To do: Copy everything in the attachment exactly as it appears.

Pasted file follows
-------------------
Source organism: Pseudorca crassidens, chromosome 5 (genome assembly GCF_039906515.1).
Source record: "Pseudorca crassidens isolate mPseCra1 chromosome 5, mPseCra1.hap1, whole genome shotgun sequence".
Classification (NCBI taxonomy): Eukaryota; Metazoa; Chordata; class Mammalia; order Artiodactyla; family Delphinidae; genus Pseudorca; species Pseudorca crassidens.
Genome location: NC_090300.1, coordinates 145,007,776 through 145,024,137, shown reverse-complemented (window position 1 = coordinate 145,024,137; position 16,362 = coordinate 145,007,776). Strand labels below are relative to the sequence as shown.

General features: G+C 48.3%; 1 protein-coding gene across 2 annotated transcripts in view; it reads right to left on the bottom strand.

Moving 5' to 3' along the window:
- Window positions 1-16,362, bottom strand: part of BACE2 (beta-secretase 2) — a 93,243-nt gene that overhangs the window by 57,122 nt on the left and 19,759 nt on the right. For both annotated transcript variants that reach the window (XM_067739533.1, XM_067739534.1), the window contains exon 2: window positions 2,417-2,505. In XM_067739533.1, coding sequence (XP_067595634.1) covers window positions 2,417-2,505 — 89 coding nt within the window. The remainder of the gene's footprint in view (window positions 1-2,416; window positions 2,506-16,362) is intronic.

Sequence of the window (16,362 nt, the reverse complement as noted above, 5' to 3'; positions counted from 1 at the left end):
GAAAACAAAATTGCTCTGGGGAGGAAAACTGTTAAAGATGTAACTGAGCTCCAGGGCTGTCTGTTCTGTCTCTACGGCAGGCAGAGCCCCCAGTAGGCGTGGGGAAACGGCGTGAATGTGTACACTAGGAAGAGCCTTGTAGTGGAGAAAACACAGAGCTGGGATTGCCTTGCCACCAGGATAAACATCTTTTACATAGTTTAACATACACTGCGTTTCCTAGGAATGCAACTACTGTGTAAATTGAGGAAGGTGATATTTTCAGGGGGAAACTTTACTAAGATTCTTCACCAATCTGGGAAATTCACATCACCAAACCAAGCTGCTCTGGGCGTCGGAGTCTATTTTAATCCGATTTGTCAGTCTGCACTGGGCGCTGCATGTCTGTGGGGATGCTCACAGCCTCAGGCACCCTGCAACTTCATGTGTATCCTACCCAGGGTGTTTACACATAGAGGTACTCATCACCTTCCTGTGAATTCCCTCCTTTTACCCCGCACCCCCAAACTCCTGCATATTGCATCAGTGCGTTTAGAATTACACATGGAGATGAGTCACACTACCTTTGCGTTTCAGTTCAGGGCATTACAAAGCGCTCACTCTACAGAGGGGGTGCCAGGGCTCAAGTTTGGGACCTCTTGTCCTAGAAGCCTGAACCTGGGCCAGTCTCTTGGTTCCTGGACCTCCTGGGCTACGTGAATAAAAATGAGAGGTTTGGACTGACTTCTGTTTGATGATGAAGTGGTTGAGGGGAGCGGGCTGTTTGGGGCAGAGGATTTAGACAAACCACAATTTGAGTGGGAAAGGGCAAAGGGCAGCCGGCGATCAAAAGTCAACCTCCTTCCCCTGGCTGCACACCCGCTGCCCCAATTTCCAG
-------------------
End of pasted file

Source organism: Pseudorca crassidens, chromosome 5 (genome assembly GCF_039906515.1).
Source record: "Pseudorca crassidens isolate mPseCra1 chromosome 5, mPseCra1.hap1, whole genome shotgun sequence".
Classification (NCBI taxonomy): Eukaryota; Metazoa; Chordata; class Mammalia; order Artiodactyla; family Delphinidae; genus Pseudorca; species Pseudorca crassidens.
Genome location: NC_090300.1, coordinates 145,007,776 through 145,024,137, shown reverse-complemented (window position 1 = coordinate 145,024,137; position 16,362 = coordinate 145,007,776). Strand labels below are relative to the sequence as shown.

General features: G+C 48.3%; 1 protein-coding gene across 2 annotated transcripts in view; it reads right to left on the bottom strand.

Moving 5' to 3' along the window:
- Window positions 1-16,362, bottom strand: part of BACE2 (beta-secretase 2) — a 93,243-nt gene that overhangs the window by 57,122 nt on the left and 19,759 nt on the right. For both annotated transcript variants that reach the window (XM_067739533.1, XM_067739534.1), the window contains exon 2: window positions 2,417-2,505. In XM_067739533.1, coding sequence (XP_067595634.1) covers window positions 2,417-2,505 — 89 coding nt within the window. The remainder of the gene's footprint in view (window positions 1-2,416; window positions 2,506-16,362) is intronic.

Sequence of the window (16,362 nt, the reverse complement as noted above, 5' to 3'; positions counted from 1 at the left end):
GAAAACAAAATTGCTCTGGGGAGGAAAACTGTTAAAGATGTAACTGAGCTCCAGGGCTGTCTGTTCTGTCTCTACGGCAGGCAGAGCCCCCAGTAGGCGTGGGGAAACGGCGTGAATGTGTACACTAGGAAGAGCCTTGTAGTGGAGAAAACACAGAGCTGGGATTGCCTTGCCACCAGGATAAACATCTTTTACATAGTTTAACATACACTGCGTTTCCTAGGAATGCAACTACTGTGTAAATTGAGGAAGGTGATATTTTCAGGGGGAAACTTTACTAAGATTCTTCACCAATCTGGGAAATTCACATCACCAAACCAAGCTGCTCTGGGCGTCGGAGTCTATTTTAATCCGATTTGTCAGTCTGCACTGGGCGCTGCATGTCTGTGGGGATGCTCACAGCCTCAGGCACCCTGCAACTTCATGTGTATCCTACCCAGGGTGTTTACACATAGAGGTACTCATCACCTTCCTGTGAATTCCCTCCTTTTACCCCGCACCCCCAAACTCCTGCATATTGCATCAGTGCGTTTAGAATTACACATGGAGATGAGTCACACTACCTTTGCGTTTCAGTTCAGGGCATTACAAAGCGCTCACTCTACAGAGGGGGTGCCAGGGCTCAAGTTTGGGACCTCTTGTCCTAGAAGCCTGAACCTGGGCCAGTCTCTTGGTTCCTGGACCTCCTGGGCTACGTGAATAAAAATGAGAGGTTTGGACTGACTTCTGTTTGATGATGAAGTGGTTGAGGGGAGCGGGCTGTTTGGGGCAGAGGATTTAGACAAACCACAATTTGAGTGGGAAAGGGCAAAGGGCAGCCGGCGATCAAAAGTCAACCTCCTTCCCCTGGCTGCACACCCGCTGCCCCAATTTCCAG